In a major reversal, the Antelope Valley’s top water official warned Monday that residents may face water rationing within months if the state’s drought, now in its fifth year, grows worse.
“If the rainfall doesn’t occur, there’s nothing that can be done about it. We’re facing an essentially unprecedented drought in modern history,” said Wallace Spinarski, general manager of the Antelope Valley-East Kern Water Agency, known as AVEK.
The gloomy forecast by the head of the Antelope Valley’s largest water purveyor came after state officials warned Thursday that in March they may have to decide to cut back municipal water allotments from the State Water Project by 70% and eliminate state water for agricultural uses.
The Antelope Valley water agency’s board of directors is expected to call tonight for a hearing on Jan. 29 to discuss how the reduced state water supply would be allocated.
The Antelope Valley gets about half of its water from the California Aqueduct and most of the rest from ground water. Pumping of ground water could be increased, but local officials have been reluctant to increase it by much because it appears to be causing the ground to sink, which could damage buildings.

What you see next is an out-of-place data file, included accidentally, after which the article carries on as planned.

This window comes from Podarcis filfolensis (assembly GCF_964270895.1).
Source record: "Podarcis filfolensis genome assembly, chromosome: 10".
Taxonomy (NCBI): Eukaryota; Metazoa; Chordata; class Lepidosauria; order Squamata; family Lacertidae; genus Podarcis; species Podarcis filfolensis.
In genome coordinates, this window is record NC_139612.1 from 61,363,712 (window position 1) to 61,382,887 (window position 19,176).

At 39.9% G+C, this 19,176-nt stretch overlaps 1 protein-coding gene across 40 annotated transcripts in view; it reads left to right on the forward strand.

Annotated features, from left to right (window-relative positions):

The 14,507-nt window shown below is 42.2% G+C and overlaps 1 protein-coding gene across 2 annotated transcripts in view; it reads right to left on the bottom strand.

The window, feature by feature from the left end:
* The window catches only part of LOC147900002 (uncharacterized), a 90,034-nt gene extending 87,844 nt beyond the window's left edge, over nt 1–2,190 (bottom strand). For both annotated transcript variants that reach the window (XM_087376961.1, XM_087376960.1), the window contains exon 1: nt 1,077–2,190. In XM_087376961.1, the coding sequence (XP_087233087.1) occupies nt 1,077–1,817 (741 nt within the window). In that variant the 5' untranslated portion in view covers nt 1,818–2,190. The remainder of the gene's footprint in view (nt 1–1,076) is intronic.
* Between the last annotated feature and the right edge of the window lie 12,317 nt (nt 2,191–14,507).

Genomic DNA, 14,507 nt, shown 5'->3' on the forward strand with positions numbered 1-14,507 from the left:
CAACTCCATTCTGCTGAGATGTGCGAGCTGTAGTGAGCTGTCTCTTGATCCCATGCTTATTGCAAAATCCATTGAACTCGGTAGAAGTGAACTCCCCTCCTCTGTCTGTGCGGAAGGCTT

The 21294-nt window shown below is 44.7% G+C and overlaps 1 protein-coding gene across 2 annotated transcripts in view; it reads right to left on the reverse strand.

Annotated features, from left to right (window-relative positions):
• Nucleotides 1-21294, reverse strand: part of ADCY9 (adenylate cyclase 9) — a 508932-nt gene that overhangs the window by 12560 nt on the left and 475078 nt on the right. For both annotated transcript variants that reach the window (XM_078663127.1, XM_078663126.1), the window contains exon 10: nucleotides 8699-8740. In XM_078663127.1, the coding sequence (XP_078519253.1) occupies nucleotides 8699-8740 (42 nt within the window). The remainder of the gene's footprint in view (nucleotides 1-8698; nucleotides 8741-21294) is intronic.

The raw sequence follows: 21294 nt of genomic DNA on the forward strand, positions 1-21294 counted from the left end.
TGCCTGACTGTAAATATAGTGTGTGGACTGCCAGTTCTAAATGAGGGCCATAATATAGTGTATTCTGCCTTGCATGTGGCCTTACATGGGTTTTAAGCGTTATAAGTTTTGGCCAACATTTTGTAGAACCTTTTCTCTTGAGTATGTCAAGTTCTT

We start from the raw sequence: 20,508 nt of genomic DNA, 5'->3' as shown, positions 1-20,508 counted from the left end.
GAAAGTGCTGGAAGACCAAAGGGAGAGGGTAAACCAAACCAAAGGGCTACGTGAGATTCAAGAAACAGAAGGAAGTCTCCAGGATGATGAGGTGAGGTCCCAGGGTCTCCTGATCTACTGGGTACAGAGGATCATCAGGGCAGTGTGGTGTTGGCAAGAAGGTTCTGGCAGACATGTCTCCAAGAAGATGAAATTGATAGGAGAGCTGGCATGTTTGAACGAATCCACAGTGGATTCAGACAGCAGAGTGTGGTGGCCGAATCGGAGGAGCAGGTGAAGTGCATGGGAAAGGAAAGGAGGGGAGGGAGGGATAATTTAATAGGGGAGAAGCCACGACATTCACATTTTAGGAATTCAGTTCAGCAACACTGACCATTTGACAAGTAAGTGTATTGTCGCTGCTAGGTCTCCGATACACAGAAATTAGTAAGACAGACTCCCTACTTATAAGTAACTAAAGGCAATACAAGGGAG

Until this week, Spinarski had been predicting that the Antelope Valley could weather the drought without water rationing by relying on increased pumping of ground water. But Monday he said that probably would not make up for the latest potential cutbacks.
Before the warning on Thursday, officials of the 30 regional agencies statewide that receive state water, such as AVEK and the Metropolitan Water District of Southern California, had been expecting much milder reductions: 15% for municipal purposes and 65% for agricultural uses.
Spinarski said the potentially deeper cutbacks came as “really pretty much of a surprise to me.” Of his repeated past statements that the Antelope Valley did not face an immediate water shortage, Spinarski said, “It’s embarrassing to me that my optimism was ill-founded.”
State water officials said the more severe water cutbacks are a worst-case prediction that would be put into effect if the state gets as little rainfall in the next two months as it has in December and January.
State water officials said about two-thirds of the state’s population gets at least some of its water through the State Water Project, and thus would be affected by any cutbacks.